Just as the controversy surrounding the artist Dana Schutz's painting of Emmett Till in his casket at the 2017 Whitney Biennial has finally started to die down, another white artist has created a maelstrom of protests and outcries of cultural appropriation and insensitivity by attempting to turn a racially-charged part of history into an artwork. This time around, the Los Angeles-based artist Sam Durant has caused so much trouble with Scaffold, a wooden, two-story sculpture meant to be installed outside Minneapolis's Walker Art Center, that the opening of the museum's newly renovated garden has been delayed, and the sculpture itself has been destined to be destroyed before ever being unveiled.

Scaffold may look like a strange jungle gym from afar, but its mass of wooden beams actually references the gallows used in seven hangings from 1859 to 2006 sanctioned by the U.S. government. The artwork is meant to address America's history of state violence and its use of the death penalty, including the executions of John Brown and Saddam Hussein. That critique of white power structures and their subjugation of communities of color, not to mention America's enduring institutionalized racism, may have gone over well when Durant first exhibited the sculpture in Europe in 2012, but it was received differently in Minnesota, where one of the gallows Durant referenced was used, at the direction of President Abraham Lincoln, to hang 38 Dakota Native Americans in the town of Mankato in 1862—the largest mass execution in American history. In this context, it's become impossible for Scaffold to retain Durant's intended status of "neither memorial nor monument."

“These were acts of genocide, not something to be portrayed between a giant rooster and a cherry,” Cheyenne St. John, the tribal historian for the Lower Sioux community, said of Scaffold's placement in the newly renovated Minneapolis Sculpture Garden (whose own unveiling has since been pushed back a week). Meanwhile, protests quickly broke out both on social media (#notyourstory, #nativelivesmatter) and in-person at the Walker last week, to the point that the museum's executive director, Olga Viso, met with Durant and decided that removing the sculpture would be the best course of action. "It's just wood and metal—nothing compared to the lives and histories of the Dakota people," she said Durant told her.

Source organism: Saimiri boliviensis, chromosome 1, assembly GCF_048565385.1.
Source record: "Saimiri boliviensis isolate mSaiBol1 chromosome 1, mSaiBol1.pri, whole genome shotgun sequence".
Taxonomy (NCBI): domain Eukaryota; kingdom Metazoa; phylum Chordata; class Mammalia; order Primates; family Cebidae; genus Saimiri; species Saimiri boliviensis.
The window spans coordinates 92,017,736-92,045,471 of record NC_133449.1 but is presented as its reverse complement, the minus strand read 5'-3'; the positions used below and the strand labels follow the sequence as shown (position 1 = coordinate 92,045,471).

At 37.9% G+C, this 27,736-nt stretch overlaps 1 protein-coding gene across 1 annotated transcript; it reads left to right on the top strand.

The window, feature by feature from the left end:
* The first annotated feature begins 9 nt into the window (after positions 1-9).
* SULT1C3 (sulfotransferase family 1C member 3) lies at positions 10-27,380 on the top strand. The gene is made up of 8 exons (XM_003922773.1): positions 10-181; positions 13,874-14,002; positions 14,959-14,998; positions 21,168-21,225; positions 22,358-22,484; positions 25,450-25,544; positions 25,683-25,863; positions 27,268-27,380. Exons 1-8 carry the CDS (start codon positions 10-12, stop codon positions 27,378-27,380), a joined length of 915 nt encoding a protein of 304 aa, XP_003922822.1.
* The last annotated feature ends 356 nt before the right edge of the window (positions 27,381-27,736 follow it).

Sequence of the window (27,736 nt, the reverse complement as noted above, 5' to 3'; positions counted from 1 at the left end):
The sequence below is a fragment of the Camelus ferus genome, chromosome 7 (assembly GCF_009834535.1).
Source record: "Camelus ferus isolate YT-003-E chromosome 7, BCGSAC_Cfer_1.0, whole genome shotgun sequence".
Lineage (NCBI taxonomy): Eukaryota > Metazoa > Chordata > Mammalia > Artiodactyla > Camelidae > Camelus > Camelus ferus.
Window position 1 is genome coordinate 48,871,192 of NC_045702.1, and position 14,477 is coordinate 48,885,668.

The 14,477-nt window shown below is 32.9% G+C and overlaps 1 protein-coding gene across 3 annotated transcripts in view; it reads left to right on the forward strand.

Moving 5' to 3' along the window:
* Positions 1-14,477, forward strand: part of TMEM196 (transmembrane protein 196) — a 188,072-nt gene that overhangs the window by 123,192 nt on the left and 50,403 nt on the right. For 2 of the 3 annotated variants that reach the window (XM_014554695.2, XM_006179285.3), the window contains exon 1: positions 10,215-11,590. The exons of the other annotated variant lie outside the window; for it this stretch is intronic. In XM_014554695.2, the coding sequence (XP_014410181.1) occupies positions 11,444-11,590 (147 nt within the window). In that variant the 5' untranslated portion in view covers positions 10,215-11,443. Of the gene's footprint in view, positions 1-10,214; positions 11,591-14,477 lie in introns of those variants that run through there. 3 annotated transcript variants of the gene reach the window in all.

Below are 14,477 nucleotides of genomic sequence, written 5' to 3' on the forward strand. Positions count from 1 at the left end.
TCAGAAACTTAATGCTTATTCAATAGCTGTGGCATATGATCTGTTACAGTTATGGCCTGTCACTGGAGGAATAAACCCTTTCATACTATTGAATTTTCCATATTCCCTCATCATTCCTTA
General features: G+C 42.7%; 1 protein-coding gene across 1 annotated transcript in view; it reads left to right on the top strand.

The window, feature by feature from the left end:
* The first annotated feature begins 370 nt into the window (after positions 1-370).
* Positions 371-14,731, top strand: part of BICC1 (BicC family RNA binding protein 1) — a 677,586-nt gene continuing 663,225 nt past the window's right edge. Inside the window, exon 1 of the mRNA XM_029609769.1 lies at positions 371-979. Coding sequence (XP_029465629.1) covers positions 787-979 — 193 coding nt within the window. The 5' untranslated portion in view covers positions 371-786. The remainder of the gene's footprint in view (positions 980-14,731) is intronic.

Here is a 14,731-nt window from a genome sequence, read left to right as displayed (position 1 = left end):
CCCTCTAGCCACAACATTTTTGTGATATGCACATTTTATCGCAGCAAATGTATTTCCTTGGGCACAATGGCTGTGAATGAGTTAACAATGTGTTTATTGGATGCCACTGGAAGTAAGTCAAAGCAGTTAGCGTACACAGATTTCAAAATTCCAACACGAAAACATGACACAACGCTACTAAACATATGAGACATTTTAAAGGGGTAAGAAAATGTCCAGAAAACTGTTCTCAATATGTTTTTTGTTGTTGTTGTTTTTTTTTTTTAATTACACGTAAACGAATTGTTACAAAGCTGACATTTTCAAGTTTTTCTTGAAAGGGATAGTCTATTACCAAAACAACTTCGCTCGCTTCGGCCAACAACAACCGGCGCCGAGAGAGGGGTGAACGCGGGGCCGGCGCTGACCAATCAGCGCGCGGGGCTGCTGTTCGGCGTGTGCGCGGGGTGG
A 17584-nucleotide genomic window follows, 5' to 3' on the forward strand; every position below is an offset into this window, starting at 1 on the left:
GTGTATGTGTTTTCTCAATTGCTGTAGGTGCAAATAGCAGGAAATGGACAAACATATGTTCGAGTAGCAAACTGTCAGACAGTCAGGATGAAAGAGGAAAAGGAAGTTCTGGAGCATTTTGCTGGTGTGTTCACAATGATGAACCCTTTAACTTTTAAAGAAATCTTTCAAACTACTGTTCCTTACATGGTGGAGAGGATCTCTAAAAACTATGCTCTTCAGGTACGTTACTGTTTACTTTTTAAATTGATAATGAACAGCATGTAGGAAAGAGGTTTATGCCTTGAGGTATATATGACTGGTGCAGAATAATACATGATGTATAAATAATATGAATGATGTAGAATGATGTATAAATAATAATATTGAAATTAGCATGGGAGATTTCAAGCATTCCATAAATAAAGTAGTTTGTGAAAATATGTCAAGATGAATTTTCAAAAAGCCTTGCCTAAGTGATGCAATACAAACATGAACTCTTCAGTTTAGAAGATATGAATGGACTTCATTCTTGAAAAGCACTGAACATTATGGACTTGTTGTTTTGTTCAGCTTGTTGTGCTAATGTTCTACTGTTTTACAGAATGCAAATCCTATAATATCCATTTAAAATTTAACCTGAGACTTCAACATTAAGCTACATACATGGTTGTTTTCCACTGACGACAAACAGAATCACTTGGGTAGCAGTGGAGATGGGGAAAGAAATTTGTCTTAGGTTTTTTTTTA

"I made Scaffold as a learning space for people like me, white people who have not suffered the effects of a white supremacist society and who may not consciously know that it exists," the artist said in his own statement, where he also went on to say that "white artists need to address issues of white supremacy" and that "whites created the concept of race." (Before Scaffold, Durant had installed signs outside Paula Cooper Gallery and inside the Art Basel Miami Beach fair that read "End White Supremacy.")

"My work was created with the idea of creating a zone of discomfort for whites, your protests have now created a zone of discomfort for me," he continued. It's led the artist to see his error in judgment—he admitted he should have realized the sensitivity of the situation and first reached out to the Dakota people, and agreed to Scaffold's destruction by Dakota tribal elders through first its dismantling, and followed by a ceremonial burning.

The latter part of the plan was announced after a three-hour meeting between Viso, Durant, and a Dakota committee. It's not the first meeting of its kind to take place this year: A few months ago, the Whitney Biennial curators, Christopher Y. Lew and Mia Locks, met with one of the protesters who took to physically obstructing Schutz's painting of Emmett Till with his body. Still, unlike Scaffold, Open Casket remains in the biennial, even after the Whitney Museum organized a talk about the controversy led by Claudia Rankine.

Related: The Protests and Reactions to Dana Schutz's Painting of Emmett Till in the 2017 Whitney Biennial

Meet the Chameleons of the Art World, aka the Humans of Frieze New York: